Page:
Wednesday, February 14, 2018

Good News Round -Up for Week Two of February 2018

by Nomad

In an endless search of positive news, I scoured the Internet, hunting high and low. and I managed to find these four stories for all my glum Nomads. 

Super Beans for Human Beings

Let's talk beans. Specifically, super beans. 
Developed by scientists at the National Agricultural Research Organisation of Uganda, in collaboration with the Colombia-based International Centre for Tropical Agriculture (CIAT), the Nabe 15 bean is better than your average bean. It's a fast-maturing, high-yield variety that drought-resistant. 

Additionally, the bean is considered tastier and more resilient to pests and disease than local varieties. The beans are produced by conventional genetic selection, not the contentious genetic modification technologies.
Countries like Uganda, where more than 1 million refugees from South Sudan are sheltering, are looking to reduce their reliance on food aid and encourage self-sufficiency.


China Steps In Where Trump Fears to Tread

Back in November last year, foreign policy experts were already warning that the Trump administration's decision to retreat from Africa would mean that other countries would eventually fill the void.
One such country would, of course, be Trump's bogeyman, China.  
As reported at the end of January, the Chinese government announced that it would be assisting the African nation of Zambia to address its lethal cholera problem.

 In addition to financial aid, the Chinese authorities sent a team of experts to work with authorities there to teach effective ways to prevent the disease. According to the article linked below, Chinese enterprises have also promised to sink new boreholes as a way of helping communities have access to clean water.  A combination of safe drinking water and proper sanitation is key in curbing the transmission of cholera and other waterborne diseases.

Cholera is an acute diarrhoeal disease that can kill within hours if left untreated. Researchers have estimated that each year there are 1.3 million to 4.0 million cases of cholera, and 21 000 to 143 000 deaths worldwide due to cholera.

China donates funds to help Zambia tackle cholera outbreak - Xinhua |

LUSAKA, Jan. 24 (Xinhua) -- The Chinese government on Wednesday donated about two million yuan (314,000 U.S. dollars) to help Zambia tackle a cholera outbreak that has ravaged especially Lusaka, capital of the southern African country.

Sweeping Discounts on Common Generic Medicines in Canada

Turning now to Canada: starting on April 1, the prices of nearly 70 commonly prescribed generic drugs discounted by up to 90 percent of their brand-name equivalents. An agreement was reached between the Pan-Canadian Pharmaceutical Alliance – which represents the provinces, territories and federal government – and the Canadian Generic Pharmaceutical Association.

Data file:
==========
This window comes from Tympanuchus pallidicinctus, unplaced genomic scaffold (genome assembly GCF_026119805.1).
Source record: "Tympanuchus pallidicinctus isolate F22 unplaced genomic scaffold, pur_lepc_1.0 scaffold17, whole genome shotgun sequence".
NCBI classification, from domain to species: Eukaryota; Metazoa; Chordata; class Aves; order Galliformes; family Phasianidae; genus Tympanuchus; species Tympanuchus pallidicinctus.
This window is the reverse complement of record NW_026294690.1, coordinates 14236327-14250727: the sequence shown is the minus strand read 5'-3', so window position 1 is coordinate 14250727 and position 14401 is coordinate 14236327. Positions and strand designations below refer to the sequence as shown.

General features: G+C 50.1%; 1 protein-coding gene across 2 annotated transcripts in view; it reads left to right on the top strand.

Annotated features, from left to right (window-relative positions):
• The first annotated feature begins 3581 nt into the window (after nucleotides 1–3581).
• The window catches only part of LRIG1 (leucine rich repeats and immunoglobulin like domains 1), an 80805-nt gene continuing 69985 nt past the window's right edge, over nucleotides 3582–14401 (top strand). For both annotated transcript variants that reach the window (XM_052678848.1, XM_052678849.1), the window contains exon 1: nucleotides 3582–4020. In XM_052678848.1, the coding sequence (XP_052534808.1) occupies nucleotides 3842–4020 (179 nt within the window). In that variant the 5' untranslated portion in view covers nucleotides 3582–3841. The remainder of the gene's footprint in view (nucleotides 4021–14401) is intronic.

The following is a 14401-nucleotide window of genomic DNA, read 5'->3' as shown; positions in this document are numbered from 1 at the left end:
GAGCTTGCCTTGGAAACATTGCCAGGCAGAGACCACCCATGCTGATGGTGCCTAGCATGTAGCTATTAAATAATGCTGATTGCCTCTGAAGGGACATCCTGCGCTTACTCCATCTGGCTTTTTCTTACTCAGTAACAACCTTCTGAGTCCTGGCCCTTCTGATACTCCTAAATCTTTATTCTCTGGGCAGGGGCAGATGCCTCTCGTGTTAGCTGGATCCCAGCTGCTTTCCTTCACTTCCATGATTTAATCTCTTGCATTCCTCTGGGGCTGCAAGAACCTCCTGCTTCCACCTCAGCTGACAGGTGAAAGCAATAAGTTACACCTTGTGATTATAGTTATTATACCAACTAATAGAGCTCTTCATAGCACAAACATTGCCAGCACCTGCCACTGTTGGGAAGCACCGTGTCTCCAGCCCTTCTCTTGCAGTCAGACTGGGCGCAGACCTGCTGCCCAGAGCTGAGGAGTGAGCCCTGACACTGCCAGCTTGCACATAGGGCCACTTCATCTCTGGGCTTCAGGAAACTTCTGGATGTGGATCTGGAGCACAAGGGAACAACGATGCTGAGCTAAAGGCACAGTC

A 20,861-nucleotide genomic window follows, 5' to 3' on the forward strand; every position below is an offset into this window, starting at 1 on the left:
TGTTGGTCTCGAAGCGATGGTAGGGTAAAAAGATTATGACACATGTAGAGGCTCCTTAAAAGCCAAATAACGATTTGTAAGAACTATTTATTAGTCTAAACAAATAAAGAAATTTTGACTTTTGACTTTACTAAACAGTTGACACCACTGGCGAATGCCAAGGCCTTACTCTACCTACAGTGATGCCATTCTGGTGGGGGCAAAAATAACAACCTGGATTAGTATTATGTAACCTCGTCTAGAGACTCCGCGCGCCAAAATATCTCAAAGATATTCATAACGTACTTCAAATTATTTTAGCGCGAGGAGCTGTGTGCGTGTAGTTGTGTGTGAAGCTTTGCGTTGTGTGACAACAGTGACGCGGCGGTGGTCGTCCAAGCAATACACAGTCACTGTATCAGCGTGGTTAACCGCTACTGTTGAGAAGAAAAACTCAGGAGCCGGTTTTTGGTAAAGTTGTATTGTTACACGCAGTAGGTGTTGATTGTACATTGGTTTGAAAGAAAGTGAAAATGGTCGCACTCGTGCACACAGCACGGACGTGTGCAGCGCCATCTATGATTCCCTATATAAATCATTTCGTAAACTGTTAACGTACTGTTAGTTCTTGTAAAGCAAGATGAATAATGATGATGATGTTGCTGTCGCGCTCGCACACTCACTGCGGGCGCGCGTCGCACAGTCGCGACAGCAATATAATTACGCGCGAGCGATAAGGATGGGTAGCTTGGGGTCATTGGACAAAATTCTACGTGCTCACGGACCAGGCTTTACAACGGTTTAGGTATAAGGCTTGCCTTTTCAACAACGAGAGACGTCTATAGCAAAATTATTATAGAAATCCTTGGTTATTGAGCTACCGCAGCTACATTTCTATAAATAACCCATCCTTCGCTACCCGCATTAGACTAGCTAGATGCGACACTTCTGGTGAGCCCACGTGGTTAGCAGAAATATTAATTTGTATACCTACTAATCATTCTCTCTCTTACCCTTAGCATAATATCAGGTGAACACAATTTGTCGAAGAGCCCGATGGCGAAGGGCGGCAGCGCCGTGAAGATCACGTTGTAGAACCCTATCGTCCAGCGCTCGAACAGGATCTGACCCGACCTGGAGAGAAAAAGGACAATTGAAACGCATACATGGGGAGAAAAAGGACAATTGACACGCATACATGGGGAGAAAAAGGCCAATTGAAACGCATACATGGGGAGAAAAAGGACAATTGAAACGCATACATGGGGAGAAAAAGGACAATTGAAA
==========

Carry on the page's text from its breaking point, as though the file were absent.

According to the article linked below, millions of Canadians will collectively benefit from the new policy. The listed drugs are used by to treat conditions such as high blood pressure, high cholesterol and depression Canadian patients will see the savings when they fill their prescriptions, whether it’s through a public drug plan, an employee plan or paying out of pocket, say officials.

In 2015, it was reported that, compared to nine other affluent countries with universal health-care systems,  Canada had the second-highest medication costs for common conditions such as high blood pressure and cholesterol. So, for many patients dependent on these drugs, this agreement is undoubtedly welcome news.

Take That, Beauregard

Speaking of drugs.
The district attorney for San Francisco announced at the end of January that his office would be tossing out or reducing thousands of criminal conviction for marijuana. Many of these convictions date back decades.

According to the news story linked below, this will affect the status of nearly 3,000 misdemeanor cases and require a review of nearly 5,000 felony cases. The change in policy is related to the 2016 ballot measure which legalized recreational use in most of California. Proposition 64 not only decriminalized marijuana use, it also allowed people who had been convicted of marijuana charges to petition courts to toss out the cases or reduce penalties.

Rather than pursue a laborious and costly review of each case, prosecutors in the district attorney’s office plan to review and wipe out eligible cases en masse.

There you have it. A bit of silver lining for a cloudy February, courtesy of Nomadic Politics.